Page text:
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The Reactionary Utopian (classic)
October 22, 2010

 The Philosopher and the Fossils 
A classic by Joseph Sobran
fitzgerald griffin foundation

The lead story on the front page of the New York Times on April 6, for once, wasn’t political. It was about fossils.

“All the news that’s fit to print,” eh? But why fossils on the front page, overshadowing immigration, war, and even Katie Couric? Doesn’t that belong in the Science section on Tuesday? Or is there, as we say, some agenda at work here?

The headline tips us off: “Fossil Called Missing Link from Sea to Land Animals.” Sure enough, the fifth paragraph explains that some scientists — this is Science speaking, at which every knee should bow — say these fossils, found in Arctic Canada, 600 miles from the North Pole, constitute “a powerful rebuttal to religious creationists.”

How so? The critters’ four fins appear to be “limbs in the making,” enabling them to come out of the water and lumber around on land. Here at last is a missing link between fish and other beasts, such as “amphibians, reptiles and dinosaurs, mammals and eventually humans.”

Take that, you creationists! You’ve been saying that the fossil record lacks crucial transitional life forms, and here is the proof that Darwin was right!

Just the other day, the Times’s Science section reported a new theory that the Sea of Galilee used to freeze up, so when Jesus walked on water (Mark 6:51), maybe he was actually walking on ice. No miracle at all, you see. Once again, Science has spoken.

For all that, I still think Science is sometimes (pardon the pun) a bit fishy, especially on the subject of evolution. And I don’t ask anyone to take my word for it. Just read Darwinian Fairytales, by David Stove, just republished by Encounter Books in New York.

'Science' meets
straight thinking

Stove, who died in 1994, was a noted Australian philosopher. He was neither a scientist nor a creationist, but an atheist. He didn’t entirely reject the theory of evolution, and in fact had great respect for Darwin himself. But as a rigorous practitioner of linguistic analysis, he thought Darwin and his successors, from T.H. Huxley to Richard Dawkins, had relied less on scientific method than on the abuse of language.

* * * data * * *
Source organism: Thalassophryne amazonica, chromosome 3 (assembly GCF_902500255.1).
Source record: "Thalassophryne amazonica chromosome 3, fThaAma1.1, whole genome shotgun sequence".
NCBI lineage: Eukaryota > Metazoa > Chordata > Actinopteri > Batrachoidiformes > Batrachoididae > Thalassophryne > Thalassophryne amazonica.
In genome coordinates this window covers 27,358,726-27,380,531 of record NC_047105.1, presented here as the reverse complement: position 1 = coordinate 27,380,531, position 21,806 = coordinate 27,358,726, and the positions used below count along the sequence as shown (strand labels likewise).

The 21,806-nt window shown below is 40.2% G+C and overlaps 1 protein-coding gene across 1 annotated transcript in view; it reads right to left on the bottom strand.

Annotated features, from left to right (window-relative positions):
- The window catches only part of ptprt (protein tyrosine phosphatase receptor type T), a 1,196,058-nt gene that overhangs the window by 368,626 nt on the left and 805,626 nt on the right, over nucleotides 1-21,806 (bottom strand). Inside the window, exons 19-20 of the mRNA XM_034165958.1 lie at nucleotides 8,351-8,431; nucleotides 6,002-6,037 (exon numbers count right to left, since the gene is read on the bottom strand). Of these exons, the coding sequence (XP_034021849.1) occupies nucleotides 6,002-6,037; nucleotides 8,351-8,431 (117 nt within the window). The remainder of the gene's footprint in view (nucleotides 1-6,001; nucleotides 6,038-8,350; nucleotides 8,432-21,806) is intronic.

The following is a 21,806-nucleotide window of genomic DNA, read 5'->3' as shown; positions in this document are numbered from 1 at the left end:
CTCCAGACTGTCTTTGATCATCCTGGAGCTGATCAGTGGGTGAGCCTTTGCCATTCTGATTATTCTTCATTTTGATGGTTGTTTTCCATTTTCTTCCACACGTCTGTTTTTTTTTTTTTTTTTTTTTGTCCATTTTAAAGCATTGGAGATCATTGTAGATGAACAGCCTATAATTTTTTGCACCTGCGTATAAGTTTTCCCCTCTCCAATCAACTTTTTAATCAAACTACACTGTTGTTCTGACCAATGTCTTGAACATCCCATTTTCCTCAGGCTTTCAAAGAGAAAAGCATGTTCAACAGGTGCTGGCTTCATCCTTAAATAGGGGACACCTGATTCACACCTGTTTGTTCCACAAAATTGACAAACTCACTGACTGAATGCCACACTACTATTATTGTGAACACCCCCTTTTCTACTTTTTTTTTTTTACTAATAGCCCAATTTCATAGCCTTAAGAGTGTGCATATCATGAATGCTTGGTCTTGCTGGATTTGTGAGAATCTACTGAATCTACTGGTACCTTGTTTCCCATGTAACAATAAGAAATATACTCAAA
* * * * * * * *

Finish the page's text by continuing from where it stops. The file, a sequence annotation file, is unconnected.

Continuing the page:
The result was what Stove called “Darwinism’s Dilemma.” The facts simply didn’t — and couldn’t — square with the claims of the theory, particularly in its account of human life. And the Darwinians, while claiming to explain evolution and “the descent of man” as an enormous accident of a blind struggle for survival, have had to keep smuggling teleology — purpose — into their arguments.

They reject the idea of God as an intelligent designer, but they persist in using such expressions and metaphors as intelligent genes, selfish genes, tools, tactics, devices, calculated, organized, goal, and design. By implication, these words transfer the notion of purpose from a benign, superhuman God to subhuman entities like genes and “memes.” Dawkins, who posited (he’d say “discovered”) memes, flatly calls “altruism” “something that does not exist in nature.” After all, altruism would be a fatal handicap in the ruthless struggle for survival.

Well, if altruism doesn’t exist in nature, why does it exist at all? How can it? Aren’t we still in nature? How can we escape it? When did we cease being pitiless competitors and start being cooperators, building hospitals and charities and all the institutions that preserve the people whom Darwinism’s nature, red in tooth and claw, would deem “unfit” for survival? How can we be so utterly unlike the fierce creatures from whom we are allegedly descended?

And if the drives for self-preservation and reproduction of our species are built into our genes, why do we do so many things that frustrate these drives? Not only altruism, but heroism, celibacy, abortion, contraception, alcoholism, and a thousand other things are, from a Darwinian point of view, self-destructive and in need of explanation.

The Darwinians are aware of these problems, and Stove shows, with hilarious irony and savage sarcasm, how they have tied themselves in knots of circular thinking trying to explain away the most intractable difficulties their theory entails. Stove calls that theory “a ridiculous slander on human beings.”

As Samuel Johnson says, “When speculation has done its worst, two and two still make four”; and “Sir, we know the will is free, and there’s an end on’t.” That’s the kind of unawed common sense with which David Stove retorts to nonsense posing as “Science.”

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Copyright © 2010 by the Fitzgerald Griffin Foundation. All rights reserved. This column was originally published by Griffin Internet Syndicate on October 6, 2006.

Joe Sobran was an author and a syndicated columnist. See bio and archives of some of his columns.

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